Strange things are afoot for Florence Pugh, who takes a trek with her boyfriend (Jack Reynor) and friends for the Swedish midsummer festival. While the locals are initially hospitable, their underlying intentions soon take a dark turn.
Emily Blunt and John Krasinski (who also directs) are a married couple looking to protect their children in a world where monsters attack at even the slightest noise. When Blunt becomes pregnant, their survival is put into question.
Before Chris Hemsworth tackled Thor, he shot this meta horror film from Drew Goddard and Joss Whedon about a group of friends who get more than they bargained for while spending a quaint weekend in the woods. Far from your average slasher, it's a deconstruction of the genre.
Two women working at a French boarding school—one married, the other a mistress—decide to put their mutual problem out of his misery. Unfortunately, his demise is only the beginning of their troubles. This moody French film based on a novel was nearly filmed for an American audience by Alfred Hitchcock, but director Henri-Georges Clouzot snapped up the rights first. The result so impressed Hitchcock that he decided to up his game with the classic Psycho (1960). If it impressed the Master of Suspense, it’s worth a look.
A slow burn that eventually catches fire, Hereditary sees Toni Collette as a mother struggling with her mother's death. When her kids begin experiencing strange visions, Collette will have to face some of the demons lurking in her family's past.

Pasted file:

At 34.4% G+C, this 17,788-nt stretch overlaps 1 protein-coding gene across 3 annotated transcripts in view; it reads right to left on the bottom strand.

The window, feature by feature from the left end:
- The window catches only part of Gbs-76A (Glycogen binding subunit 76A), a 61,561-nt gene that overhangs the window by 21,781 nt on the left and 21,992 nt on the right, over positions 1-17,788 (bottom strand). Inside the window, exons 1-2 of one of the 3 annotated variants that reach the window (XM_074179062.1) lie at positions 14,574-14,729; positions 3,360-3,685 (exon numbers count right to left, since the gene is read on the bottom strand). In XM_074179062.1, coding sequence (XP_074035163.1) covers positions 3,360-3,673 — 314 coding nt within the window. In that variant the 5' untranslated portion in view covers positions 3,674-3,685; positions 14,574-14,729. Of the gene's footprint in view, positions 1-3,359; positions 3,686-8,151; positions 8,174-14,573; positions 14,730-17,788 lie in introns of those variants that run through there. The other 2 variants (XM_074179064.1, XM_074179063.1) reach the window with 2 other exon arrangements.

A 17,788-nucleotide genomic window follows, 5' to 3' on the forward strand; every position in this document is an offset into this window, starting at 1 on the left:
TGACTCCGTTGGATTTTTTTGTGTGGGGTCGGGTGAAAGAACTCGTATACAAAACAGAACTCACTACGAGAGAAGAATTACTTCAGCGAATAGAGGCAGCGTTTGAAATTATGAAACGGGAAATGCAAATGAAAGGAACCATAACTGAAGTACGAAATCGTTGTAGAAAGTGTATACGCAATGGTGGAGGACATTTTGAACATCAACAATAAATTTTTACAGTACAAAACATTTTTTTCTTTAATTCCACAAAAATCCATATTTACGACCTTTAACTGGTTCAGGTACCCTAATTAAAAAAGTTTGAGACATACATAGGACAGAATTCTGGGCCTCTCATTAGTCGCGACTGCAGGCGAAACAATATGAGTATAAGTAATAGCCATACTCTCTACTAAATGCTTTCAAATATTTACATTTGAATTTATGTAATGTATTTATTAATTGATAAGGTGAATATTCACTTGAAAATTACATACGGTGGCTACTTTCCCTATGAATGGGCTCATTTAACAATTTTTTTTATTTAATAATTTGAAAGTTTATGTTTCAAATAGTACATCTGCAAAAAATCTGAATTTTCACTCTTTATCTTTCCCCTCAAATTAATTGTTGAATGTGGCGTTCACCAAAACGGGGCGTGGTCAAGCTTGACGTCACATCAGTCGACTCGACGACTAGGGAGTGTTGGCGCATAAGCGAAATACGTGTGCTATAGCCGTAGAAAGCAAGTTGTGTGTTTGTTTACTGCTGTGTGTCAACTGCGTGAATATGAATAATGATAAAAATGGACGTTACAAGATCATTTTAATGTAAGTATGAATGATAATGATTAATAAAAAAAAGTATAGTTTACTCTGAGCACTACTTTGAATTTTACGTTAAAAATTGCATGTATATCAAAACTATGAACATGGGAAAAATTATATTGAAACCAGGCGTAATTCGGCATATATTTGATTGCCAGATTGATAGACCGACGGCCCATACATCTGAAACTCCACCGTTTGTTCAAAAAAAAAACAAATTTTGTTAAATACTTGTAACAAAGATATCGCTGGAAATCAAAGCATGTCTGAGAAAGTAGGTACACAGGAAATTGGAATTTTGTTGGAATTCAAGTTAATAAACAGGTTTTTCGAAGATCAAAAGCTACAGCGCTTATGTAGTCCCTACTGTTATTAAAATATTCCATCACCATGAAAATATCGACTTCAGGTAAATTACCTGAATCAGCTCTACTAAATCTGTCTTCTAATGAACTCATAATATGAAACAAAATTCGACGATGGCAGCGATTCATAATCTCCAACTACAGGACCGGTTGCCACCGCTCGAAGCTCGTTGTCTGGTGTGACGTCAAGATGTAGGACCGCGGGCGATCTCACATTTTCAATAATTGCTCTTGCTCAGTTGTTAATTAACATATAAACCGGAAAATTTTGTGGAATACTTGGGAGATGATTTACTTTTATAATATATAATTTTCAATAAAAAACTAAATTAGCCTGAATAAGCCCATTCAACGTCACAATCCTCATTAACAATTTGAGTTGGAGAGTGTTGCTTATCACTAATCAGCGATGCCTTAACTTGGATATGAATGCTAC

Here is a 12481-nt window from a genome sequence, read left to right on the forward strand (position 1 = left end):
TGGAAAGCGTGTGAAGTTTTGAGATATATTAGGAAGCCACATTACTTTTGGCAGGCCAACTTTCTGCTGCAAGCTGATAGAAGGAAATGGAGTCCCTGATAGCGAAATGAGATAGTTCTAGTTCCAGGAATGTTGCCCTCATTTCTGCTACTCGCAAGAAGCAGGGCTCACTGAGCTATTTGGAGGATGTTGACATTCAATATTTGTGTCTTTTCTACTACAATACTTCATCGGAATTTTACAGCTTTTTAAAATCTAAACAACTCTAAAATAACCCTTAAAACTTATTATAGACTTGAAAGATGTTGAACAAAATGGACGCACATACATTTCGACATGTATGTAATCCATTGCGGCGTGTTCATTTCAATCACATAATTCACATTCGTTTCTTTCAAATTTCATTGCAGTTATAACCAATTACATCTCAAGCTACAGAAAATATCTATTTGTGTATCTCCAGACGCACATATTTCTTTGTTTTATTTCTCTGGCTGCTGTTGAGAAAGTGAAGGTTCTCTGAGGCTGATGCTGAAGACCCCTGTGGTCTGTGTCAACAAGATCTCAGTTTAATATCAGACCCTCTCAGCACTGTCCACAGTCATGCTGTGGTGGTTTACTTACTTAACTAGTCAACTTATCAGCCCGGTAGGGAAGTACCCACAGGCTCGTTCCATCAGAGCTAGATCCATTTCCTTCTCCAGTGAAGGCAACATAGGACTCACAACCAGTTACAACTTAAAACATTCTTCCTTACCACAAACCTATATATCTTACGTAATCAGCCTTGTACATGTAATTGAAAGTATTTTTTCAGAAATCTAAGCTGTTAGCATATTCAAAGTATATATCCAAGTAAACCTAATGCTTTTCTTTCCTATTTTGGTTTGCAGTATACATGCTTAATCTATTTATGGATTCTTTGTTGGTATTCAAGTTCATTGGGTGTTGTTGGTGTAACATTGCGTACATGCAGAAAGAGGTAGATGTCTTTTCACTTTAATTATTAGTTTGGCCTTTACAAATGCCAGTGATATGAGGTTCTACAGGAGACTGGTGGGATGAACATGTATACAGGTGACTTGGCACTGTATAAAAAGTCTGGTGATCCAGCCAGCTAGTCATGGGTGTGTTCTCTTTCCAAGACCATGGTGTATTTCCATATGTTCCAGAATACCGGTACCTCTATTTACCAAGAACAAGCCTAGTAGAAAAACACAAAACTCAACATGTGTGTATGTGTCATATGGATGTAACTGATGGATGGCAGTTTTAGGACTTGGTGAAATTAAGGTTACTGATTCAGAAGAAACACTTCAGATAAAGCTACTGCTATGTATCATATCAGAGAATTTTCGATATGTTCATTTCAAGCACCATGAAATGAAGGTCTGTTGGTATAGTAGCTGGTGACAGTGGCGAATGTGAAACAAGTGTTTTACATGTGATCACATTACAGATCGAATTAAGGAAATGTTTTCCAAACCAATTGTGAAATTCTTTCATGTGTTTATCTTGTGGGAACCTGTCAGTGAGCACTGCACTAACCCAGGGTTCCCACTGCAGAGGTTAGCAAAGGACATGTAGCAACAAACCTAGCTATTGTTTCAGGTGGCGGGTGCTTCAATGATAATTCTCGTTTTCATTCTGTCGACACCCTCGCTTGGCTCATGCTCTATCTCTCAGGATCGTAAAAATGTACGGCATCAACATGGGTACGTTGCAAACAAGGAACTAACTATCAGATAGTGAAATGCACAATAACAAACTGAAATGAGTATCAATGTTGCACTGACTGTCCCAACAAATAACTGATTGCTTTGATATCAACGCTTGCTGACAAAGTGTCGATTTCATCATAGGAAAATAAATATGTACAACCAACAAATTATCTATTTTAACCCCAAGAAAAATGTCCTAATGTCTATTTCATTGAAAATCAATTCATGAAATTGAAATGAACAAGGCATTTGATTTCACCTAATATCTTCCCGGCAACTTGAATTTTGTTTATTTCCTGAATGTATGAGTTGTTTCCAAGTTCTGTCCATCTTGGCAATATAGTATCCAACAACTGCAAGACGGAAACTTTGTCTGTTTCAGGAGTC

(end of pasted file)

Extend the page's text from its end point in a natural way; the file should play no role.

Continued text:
Chucky will be your friend ‘til the end. Unfortunately, the end might come prematurely and gruesomely in this horror classic about a doll possessed with the spirit of a serial killer (Brad Dourif) who gets adopted by a child and his mother. Pint-sized terror ensues.
Disclaimer: Only one segment in this made-for-television anthology is worth watching, but it’s a killer. Karen Black stars in three stories, all penned by Richard Matheson (The Twilight Zone), with the third, “Amelia,” the standout. As the title character, Black is a single woman under the thumb of an overbearing mother and hoping to further a relationship with a history professor. She buys an African artifact as a gift for him, then spends the next 25 minutes running for her life when it gains sentience. Pair it with Child’s Play for a great double feature.
Larry Cohen wrote and directed this darkly comedic horror film about sentient goo that proves to be a hit in the dessert aisle of grocery stores nationwide. Too bad consumers have an adverse reaction to it, causing a panic.
A coming-of-age drama about two outcast sisters (Katharine Isabelle, Emily Perkins) takes a turn when one of them is bitten by a werewolf, setting off a chain of events that will make their awkward years even more awkward.
The twisted imagination of Clive Barker is on full display in this little-seen cult classic. As Aaron Boone, Craig Sheffer is brought back to life to join the Nightbreed, a gang of freaks out to stop a serial killer (director David Cronenberg, in a cheeky performance) from striking. Strongly recommended for fans of practical effects and make-up.
Angus Scrimm makes his mark as a horror icon in this nightmare from director Don Coscarelli about two brothers who discover a local funeral home isn't what it seems. Amazon Prime is streaming a newly-remastered version in all its blood-splattering glory.